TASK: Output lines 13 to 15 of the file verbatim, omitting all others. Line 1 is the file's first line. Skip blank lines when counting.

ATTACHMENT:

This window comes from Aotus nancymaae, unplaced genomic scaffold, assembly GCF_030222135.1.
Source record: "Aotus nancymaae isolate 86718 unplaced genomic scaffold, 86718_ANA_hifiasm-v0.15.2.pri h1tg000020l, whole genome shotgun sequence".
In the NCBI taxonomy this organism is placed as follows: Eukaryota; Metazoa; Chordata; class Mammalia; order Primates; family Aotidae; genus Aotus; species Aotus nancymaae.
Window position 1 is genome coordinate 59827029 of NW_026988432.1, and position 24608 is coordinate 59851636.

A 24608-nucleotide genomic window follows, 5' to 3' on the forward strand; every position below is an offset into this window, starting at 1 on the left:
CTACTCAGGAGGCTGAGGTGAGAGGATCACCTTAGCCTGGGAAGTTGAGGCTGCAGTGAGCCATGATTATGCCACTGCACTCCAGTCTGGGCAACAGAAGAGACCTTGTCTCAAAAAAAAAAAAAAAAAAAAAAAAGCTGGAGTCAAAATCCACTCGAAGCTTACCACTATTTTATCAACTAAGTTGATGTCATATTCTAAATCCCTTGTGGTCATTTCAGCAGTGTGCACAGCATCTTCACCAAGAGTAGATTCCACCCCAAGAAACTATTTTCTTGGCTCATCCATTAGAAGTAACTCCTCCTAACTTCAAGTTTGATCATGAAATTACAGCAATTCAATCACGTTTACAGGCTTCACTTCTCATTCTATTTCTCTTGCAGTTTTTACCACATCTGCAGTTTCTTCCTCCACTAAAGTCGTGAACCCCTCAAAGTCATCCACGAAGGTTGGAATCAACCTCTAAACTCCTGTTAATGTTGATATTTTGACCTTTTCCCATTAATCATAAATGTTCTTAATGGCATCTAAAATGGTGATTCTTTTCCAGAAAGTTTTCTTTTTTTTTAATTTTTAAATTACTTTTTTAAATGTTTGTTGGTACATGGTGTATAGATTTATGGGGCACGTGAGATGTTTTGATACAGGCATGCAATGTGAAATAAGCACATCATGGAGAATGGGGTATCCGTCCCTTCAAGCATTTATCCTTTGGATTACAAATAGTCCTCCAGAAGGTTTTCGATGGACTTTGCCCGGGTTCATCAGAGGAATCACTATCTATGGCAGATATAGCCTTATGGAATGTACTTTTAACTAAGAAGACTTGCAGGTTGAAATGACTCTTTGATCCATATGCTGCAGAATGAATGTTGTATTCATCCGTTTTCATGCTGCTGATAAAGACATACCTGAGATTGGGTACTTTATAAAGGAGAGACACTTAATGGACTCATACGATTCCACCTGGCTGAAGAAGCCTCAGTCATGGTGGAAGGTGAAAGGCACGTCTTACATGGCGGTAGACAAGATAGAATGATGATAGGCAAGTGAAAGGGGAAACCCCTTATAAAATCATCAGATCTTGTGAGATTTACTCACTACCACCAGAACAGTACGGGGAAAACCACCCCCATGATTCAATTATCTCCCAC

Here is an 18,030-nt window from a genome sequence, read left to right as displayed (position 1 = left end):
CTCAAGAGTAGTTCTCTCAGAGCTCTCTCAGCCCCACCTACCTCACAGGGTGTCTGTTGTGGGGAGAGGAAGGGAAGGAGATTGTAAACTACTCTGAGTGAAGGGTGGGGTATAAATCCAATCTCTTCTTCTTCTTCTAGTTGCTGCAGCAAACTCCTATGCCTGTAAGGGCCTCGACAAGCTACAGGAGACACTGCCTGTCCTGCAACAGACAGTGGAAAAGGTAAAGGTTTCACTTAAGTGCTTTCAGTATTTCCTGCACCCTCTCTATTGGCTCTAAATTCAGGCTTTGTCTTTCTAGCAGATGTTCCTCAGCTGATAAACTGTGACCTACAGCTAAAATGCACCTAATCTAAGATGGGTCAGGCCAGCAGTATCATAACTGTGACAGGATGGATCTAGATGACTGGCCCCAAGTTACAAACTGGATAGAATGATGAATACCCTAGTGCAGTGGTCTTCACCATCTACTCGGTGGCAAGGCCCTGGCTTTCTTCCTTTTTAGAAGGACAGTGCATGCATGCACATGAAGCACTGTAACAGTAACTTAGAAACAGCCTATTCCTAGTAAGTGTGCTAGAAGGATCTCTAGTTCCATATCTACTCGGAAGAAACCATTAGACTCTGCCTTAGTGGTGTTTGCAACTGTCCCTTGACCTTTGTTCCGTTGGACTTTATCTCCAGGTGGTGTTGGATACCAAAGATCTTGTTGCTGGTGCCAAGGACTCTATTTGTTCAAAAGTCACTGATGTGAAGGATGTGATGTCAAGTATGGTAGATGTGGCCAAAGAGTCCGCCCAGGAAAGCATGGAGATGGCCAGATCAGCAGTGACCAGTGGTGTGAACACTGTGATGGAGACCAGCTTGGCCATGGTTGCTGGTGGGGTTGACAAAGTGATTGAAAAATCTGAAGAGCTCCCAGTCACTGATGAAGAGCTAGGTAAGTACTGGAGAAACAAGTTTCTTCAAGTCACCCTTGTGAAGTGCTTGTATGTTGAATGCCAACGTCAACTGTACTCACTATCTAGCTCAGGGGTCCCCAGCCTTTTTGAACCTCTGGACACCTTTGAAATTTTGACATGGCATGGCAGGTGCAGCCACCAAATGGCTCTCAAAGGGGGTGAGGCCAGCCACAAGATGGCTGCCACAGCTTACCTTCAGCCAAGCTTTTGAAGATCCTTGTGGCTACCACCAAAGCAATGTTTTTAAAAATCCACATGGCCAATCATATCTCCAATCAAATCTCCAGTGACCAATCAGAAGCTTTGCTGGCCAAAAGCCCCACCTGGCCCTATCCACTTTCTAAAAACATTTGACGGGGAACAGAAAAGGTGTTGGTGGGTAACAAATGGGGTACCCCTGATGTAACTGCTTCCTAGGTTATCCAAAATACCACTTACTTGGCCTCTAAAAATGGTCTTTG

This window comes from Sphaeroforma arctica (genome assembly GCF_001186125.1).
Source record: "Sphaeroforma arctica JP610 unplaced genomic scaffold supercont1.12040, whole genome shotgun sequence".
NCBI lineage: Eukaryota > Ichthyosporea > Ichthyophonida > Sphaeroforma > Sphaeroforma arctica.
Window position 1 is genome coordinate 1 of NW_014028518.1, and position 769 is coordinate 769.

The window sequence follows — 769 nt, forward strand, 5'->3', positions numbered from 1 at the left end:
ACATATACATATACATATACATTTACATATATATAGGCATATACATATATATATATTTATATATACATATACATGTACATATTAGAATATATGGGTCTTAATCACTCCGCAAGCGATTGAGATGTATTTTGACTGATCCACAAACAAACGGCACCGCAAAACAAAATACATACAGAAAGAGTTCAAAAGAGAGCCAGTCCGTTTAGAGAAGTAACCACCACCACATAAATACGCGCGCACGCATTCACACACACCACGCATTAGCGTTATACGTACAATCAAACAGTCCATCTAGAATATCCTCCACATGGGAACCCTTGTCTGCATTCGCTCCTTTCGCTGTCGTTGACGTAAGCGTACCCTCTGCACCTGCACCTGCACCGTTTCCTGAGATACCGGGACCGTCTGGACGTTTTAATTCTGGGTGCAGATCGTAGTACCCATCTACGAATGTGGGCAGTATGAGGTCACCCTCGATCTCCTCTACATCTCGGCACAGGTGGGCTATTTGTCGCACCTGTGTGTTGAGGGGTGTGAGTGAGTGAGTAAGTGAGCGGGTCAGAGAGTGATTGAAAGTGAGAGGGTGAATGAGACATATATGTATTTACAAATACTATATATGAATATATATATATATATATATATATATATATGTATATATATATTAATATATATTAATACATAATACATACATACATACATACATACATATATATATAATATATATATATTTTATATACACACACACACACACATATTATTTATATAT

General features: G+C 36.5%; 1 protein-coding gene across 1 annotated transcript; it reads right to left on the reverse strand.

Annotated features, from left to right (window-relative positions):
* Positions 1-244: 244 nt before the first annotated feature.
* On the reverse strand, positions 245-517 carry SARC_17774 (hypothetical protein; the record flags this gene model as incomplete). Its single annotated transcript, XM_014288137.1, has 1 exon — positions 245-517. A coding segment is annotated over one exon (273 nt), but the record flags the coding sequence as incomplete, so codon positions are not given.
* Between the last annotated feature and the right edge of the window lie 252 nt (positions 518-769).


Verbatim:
The window sequence follows — 769 nt, forward strand, 5'->3', positions numbered from 1 at the left end:
ACATATACATATACATATACATTTACATATATATAGGCATATACATATATATATATTTATATATACATATACATGTACATATTAGAATATATGGGTCTTAATCACTCCGCAAGCGATTGAGATGTATTTTGACTGATCCACAAACAAACGGCACCGCAAAACAAAATACATACAGAAAGAGTTCAAAAGAGAGCCAGTCCGTTTAGAGAAGTAACCACCACCACATAAATACGCGCGCACGCATTCACACACACCACGCATTAGCGTTATACGTACAATCAAACAGTCCATCTAGAATATCCTCCACATGGGAACCCTTGTCTGCATTCGCTCCTTTCGCTGTCGTTGACGTAAGCGTACCCTCTGCACCTGCACCTGCACCGTTTCCTGAGATACCGGGACCGTCTGGACGTTTTAATTCTGGGTGCAGATCGTAGTACCCATCTACGAATGTGGGCAGTATGAGGTCACCCTCGATCTCCTCTACATCTCGGCACAGGTGGGCTATTTGTCGCACCTGTGTGTTGAGGGGTGTGAGTGAGTGAGTAAGTGAGCGGGTCAGAGAGTGATTGAAAGTGAGAGGGTGAATGAGACATATATGTATTTACAAATACTATATATGAATATATATATATATATATATATATATATATGTATATATATATTAATATATATTAATACATAATACATACATACATACATACATACATATATATATAATATATATATATTTTATATACACACACACACACACATATTATTTATATAT

General features: G+C 36.5%; 1 protein-coding gene across 1 annotated transcript; it reads right to left on the reverse strand.